Bio Note: In 1976, I moved with my family to Fairbanks, Alaska to teach for a year in the creative writing program at the University of Alaska. I’m still there. I’ve published seven books of poetry, as well as a collection of essays. The Moving Out: Collected Early Poems was published recently by Salmon Poetry.
December: for Spirit
Toward the end of the year--perhaps this is always the case—I'm looking for a sign. The mountains, like a massive wave, rush upon the land. And striking from below the southwest flange, sunlight flames the upper sky. Darkness flows from the east at three in the afternoon. This month, except for bombs and hijacked planes, I'd be in Israel. Is one place better than the next? Like minor stars three snow-machines approach downriver with swift, silent speed. We've trotted to the slough and back. Overdressed, in double-insulated mittens and down pants, I watch you chew the snow, wearing the comfortable hair of a dog. Hot breath fogs my glasses, while you nip a thorny branch whose brittle bract enfolds the rose. In Sixteenth Century Palestine, young Rabbis paced the graveyards of the ancient Torah-tellers, smelt the tar-smell of redemption burning in their templed hearts. They knew, no less than Christians do, this world must be remade. Is it too late? The other night, at twenty-eight below, a green aurora branched across the sky. I watched the sickle moon dip toward the range. Orion bristled overhead, jeweled sword, and golden belt of stars: his state was all the wide and snowy west. Now that the year is almost dead, have I done what I set out to do? How have I changed? At four, the evening star shines through, the southwest rim is still in flames.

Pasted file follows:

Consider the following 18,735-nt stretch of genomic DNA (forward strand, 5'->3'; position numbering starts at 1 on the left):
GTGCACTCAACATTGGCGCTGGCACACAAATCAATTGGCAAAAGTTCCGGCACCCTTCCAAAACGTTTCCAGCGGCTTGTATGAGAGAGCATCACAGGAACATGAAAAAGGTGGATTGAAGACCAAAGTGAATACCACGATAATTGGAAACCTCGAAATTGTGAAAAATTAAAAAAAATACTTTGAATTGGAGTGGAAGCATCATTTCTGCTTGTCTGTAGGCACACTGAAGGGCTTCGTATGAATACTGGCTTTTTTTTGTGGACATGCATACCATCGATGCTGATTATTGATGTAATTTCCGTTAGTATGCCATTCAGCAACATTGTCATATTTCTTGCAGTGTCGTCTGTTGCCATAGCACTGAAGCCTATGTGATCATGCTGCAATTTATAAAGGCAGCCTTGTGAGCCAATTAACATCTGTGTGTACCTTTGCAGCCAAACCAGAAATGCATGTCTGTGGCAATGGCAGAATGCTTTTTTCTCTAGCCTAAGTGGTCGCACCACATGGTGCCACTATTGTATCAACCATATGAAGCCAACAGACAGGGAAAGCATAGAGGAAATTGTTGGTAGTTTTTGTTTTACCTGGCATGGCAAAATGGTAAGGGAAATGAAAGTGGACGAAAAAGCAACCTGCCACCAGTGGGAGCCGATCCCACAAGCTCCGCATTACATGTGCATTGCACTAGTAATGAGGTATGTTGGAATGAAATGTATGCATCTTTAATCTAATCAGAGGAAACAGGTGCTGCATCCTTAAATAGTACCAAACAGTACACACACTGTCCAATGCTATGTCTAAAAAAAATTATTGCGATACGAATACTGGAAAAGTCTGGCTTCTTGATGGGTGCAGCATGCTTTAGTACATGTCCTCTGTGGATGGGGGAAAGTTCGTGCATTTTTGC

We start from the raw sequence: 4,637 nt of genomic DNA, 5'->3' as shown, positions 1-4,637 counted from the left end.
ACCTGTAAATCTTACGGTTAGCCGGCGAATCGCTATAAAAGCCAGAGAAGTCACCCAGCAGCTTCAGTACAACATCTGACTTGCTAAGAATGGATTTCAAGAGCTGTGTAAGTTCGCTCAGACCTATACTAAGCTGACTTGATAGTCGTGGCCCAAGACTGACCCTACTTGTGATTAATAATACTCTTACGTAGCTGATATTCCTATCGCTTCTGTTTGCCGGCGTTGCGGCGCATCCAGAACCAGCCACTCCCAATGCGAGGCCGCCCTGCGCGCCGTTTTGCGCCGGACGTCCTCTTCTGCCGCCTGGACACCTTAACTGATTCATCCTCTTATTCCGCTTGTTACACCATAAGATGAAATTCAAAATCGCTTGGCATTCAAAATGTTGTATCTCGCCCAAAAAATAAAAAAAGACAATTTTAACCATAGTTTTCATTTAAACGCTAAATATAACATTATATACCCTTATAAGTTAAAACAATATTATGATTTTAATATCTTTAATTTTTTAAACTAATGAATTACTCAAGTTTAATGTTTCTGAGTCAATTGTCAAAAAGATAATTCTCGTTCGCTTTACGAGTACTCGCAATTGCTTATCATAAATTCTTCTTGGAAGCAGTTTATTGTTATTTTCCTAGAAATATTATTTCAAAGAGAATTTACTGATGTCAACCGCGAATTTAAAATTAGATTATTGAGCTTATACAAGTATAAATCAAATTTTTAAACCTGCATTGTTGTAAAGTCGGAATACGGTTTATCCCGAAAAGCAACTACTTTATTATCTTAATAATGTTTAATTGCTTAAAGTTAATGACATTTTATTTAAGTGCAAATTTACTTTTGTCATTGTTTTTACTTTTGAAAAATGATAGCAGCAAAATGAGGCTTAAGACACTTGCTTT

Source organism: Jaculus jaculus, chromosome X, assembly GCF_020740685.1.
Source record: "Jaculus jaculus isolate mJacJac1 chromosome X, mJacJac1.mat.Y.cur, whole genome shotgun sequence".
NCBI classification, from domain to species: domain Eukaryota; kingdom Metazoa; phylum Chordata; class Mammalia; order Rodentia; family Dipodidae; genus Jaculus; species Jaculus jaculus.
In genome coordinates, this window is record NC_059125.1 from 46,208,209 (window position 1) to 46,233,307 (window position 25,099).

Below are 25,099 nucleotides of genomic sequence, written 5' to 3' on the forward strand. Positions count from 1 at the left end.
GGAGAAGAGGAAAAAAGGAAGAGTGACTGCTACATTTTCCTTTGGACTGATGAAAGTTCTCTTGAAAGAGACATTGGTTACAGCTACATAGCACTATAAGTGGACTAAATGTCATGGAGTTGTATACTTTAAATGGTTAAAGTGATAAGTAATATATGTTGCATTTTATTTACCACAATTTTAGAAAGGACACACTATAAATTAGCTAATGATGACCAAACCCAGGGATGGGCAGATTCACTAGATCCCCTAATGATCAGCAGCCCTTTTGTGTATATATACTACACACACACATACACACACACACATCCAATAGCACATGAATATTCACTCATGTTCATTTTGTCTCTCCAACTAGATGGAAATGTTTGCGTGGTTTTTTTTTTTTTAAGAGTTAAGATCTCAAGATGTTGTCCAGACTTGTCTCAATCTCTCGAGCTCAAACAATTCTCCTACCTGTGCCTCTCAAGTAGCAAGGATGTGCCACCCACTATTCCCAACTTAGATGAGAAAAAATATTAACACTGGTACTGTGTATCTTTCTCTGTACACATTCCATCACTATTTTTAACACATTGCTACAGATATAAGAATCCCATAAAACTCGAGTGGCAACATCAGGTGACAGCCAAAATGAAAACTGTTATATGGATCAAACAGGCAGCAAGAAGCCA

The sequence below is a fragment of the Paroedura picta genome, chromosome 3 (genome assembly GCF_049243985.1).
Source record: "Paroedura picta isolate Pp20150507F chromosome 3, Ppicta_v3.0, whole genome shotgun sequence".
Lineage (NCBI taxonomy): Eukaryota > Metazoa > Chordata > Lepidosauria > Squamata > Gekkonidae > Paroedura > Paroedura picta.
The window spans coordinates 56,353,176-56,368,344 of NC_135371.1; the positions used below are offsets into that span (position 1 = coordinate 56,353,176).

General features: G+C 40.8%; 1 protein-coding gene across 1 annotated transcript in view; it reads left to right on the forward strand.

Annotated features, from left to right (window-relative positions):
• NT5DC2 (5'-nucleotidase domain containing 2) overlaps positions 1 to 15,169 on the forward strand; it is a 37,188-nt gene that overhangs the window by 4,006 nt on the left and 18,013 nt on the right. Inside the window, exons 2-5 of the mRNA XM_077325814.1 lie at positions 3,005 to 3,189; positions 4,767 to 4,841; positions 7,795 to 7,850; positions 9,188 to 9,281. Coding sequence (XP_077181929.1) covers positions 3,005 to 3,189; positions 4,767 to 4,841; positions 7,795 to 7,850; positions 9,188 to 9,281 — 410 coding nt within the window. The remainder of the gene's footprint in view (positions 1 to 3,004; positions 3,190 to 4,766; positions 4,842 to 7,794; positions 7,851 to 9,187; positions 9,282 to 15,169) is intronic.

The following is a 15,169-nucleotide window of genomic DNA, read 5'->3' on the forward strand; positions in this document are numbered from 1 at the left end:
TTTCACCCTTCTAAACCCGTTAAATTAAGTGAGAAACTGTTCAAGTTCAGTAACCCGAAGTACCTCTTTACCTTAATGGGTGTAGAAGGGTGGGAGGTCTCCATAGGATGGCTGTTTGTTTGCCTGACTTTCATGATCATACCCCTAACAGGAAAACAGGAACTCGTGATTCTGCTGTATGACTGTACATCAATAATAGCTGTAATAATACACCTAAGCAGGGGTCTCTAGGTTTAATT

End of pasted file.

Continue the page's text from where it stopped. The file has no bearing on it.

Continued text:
Old Jewish Quarter, Prague
“Morgenstern, Abraham I.VII.1869 JANA…”
The names in red hand-printed on beige walls precede their dates (as known) in blocked black ink, a tabernacle of the disappeared, our family name among the thousands here. Transported to the camps, they turned to ash and blew away. Outside, ancestral gravestones scoured by age—a multitude of slabs that pitch at angles and collapse. Layered in dirt, the bones long since decayed, hooded in moss, and Hebrew letters worn. We join a line of patience passing by to view a past we all are moving toward. Does death erase the insults that they bore whose lives are stitched in satin on the sky?
©2021 John Morgan
Editor's Note: If this poem(s) moves you please consider writing to the author (email address above) to tell her or him. You might say what it is about the poem that moves you. Writing to the author is what builds the community at Verse Virtual. It is very important. -JL